Did I Pass or Fail? Decoding the A1c Blood Test

by Cindy

The A1c Blood Test: Decoded

It took several weeks but now you have mastered checking your blood sugar every day with your glucometer. You have a good understanding of how food and exercise habits influence your readings. You’ve been a good patient and have taken your metformin, injected your insulin or diligently stuck to your diabetic diet.  It has been three months and you are scheduled for a follow up appointment with your doctor to review your test results. But are you still wondering, what does the Alc blood test actually mean?

What is the A1c blood test for diabetes?

Hemoglobin (Hb) is a protein within your red blood cells that transports oxygen to tissues in your body.

Hemoglobin A1c (Hba1c) is a variation of that hemoglobin molecule and it is measured in diabetic patients because HbA1c attracts glucose molecules. As blood glucose levels rise, hemoglobin A1c becomes glycosylated, which means that sugar particles stick to HbA1c. The amount of glycosylation, or attached glucose molecules, can be measured by the a1c blood test. This measurement gives an indication of the average amount of glucose that has been circulating in the blood over the last 2-3 months.

Why is this test necessary?

Test tubes
Creative Commons License photo credit: Håkan Dahlström

The hemoglobin A1c blood test plays an important role in the management of diabetes because it provides your doctor with a picture of your overall sugar control.  It is important to understand that if your results are high, your blood glucose control is not optimal.  The benefit of the alc blood test is that it is does not change dramatically on a daily basis and the test can be checked when you are not fasting.  It does not give an indication of how your body processes sugars after meals or what your fasting blood glucose is. To monitor your blood sugar levels before and after meals, ask your doctor for a glucose meter. Your physician will use your home readings in combination with your A1c values to determine how best to manage your diabetes.

What do my levels mean?

Your A1c is a measure that reflects the amount of glucose that is in your bloodstream over an average of two months.  This measurement is reported differently than you may be used to seeing on your glucometer.  Blood glucose readings are reported in mg/dL in the United States and the a1c test results are reported as a percentage.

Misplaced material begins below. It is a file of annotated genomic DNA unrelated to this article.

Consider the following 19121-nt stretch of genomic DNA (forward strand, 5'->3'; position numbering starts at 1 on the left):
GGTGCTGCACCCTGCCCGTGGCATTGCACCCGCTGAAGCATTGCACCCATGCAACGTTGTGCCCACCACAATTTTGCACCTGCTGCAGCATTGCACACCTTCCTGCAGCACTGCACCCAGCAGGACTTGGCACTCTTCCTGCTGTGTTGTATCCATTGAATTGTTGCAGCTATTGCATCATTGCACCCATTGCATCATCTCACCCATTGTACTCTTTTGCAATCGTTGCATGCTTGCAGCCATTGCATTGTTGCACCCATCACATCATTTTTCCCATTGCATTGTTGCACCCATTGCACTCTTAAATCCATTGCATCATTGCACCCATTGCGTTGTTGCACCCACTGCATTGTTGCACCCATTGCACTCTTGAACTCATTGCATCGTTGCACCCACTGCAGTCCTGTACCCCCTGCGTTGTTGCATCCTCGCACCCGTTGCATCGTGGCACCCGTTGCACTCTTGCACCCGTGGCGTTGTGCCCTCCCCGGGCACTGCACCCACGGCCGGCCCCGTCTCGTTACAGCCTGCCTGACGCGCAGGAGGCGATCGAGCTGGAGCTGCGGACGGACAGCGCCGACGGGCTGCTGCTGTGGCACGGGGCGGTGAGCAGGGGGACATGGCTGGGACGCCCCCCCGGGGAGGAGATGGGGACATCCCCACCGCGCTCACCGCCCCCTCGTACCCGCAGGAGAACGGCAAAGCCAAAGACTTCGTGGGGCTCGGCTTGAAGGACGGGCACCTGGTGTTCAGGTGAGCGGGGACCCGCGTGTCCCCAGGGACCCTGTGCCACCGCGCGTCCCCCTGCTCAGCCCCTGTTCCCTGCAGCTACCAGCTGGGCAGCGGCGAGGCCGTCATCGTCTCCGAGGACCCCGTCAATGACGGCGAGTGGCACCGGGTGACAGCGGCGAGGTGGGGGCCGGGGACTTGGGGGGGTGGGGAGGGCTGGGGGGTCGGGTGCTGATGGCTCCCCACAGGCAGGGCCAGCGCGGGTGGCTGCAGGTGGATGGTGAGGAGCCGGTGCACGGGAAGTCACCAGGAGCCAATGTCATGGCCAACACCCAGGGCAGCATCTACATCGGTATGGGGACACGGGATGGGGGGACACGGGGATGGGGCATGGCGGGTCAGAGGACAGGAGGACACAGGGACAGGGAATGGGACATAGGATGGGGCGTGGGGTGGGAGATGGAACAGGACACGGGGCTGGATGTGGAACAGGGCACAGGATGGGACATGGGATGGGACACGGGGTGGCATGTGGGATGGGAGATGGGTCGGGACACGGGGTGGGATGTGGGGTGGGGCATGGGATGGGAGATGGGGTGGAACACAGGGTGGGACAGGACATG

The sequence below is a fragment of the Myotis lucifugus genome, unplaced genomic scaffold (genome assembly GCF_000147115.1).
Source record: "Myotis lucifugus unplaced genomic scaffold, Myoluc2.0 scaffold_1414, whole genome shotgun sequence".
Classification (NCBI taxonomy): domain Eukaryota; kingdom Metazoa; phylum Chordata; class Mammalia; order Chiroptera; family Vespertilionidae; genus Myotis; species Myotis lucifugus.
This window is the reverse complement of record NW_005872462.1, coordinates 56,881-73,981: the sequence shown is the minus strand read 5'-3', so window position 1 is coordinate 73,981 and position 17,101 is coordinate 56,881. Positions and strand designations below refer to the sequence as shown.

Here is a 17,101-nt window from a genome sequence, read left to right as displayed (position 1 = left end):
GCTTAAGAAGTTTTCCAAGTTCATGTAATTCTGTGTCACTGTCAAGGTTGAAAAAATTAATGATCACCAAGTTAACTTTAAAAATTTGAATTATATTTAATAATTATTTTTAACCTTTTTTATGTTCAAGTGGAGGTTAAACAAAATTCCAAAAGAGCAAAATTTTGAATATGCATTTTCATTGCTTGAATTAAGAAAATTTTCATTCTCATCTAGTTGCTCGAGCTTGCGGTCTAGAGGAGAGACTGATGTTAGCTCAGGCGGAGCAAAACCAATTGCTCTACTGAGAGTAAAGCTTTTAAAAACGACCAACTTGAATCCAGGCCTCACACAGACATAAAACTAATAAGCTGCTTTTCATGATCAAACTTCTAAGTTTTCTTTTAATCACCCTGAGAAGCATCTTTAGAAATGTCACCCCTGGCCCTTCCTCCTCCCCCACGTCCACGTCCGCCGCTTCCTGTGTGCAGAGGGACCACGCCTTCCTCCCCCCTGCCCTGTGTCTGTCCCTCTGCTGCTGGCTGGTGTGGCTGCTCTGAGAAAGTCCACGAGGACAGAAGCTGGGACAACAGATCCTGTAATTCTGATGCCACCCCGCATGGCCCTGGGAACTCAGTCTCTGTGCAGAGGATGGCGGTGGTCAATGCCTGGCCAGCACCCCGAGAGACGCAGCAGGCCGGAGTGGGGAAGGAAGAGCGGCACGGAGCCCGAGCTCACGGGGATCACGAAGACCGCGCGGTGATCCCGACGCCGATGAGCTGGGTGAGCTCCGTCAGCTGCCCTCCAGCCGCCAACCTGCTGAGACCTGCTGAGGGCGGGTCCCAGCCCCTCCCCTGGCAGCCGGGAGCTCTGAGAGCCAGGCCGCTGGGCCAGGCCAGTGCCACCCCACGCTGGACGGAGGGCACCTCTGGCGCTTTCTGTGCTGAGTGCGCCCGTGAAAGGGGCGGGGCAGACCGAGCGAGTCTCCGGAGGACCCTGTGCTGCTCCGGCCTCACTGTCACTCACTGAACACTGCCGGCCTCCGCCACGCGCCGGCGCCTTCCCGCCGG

• Normal A1c: An A1c value of less than 5.7% correlates with an average blood sugar of less than 126 mg/dl. This is considered normal.
  • Prediabetes: If your A1c blood test results are higher than 5.7% but less than 6.5% you are considered to be at risk for developing diabetes and your doctor will likely recommend dietary changes, weight loss and exercise to prevent increases in your blood sugar.
  • Type 2 Diabetes: A1c levels that are greater than 6.5% are diagnostic for diabetes and correlates with an average blood glucose level of 140 mg/dl.
  • Treatment with medications is typically recommended when the A1c rises above 7%. When the Hemoglobin A1c blood test ranges higher than 7.0% it correlates with an average glucose level greater than 154 mg/dl.

As you can see, increasing values are the direct result of high blood glucose levels. Your doctor will continue to check your blood every 3-6 months to monitor your diabetes. This doesn’t mean that you should stop checking your daily sugars as this information is also important and can help your doctor chose medications that best suit your individual needs.

Since many patients do not understand how A1c correlates with daily glucometer readings, check out the HbA1c converter tool to find out what your results really mean!  Input your lab value, hit calculate and find out what your average blood glucose levels are.  This tool is a simple way to convert confusing numbers into to familiar blood sugar readings!

How often should my levels be checked?

The Alc test is typically performed every three months to monitor your diabetes closely. Careful monitoring of your blood sugar levels is essential for improving your health and preventing complications of diabetes.

Is this a fasting test?

Fasting is NOT required for the a1c blood test but always check with your doctor before heading to the lab because fasting blood work to check your cholesterol and kidney function is often performed at the same time. Always ask your doctor if you can eat prior to any testing.

Although the HbA1c blood test is an important tool in the management of diabetes, it is no substitute for daily blood sugar monitoring. Patients who understand the importance of both tests are more likely to be inspired to better manage their diabetes, improve their health and prevent diabetic complications. Still confused?  For more information click here!  Or explore our site to learn more about diabetes at knowyoursugar.com!

Graduated cylinders and beaker filled with chemical compounds
Creative Commons License photo credit: Horia Varlan

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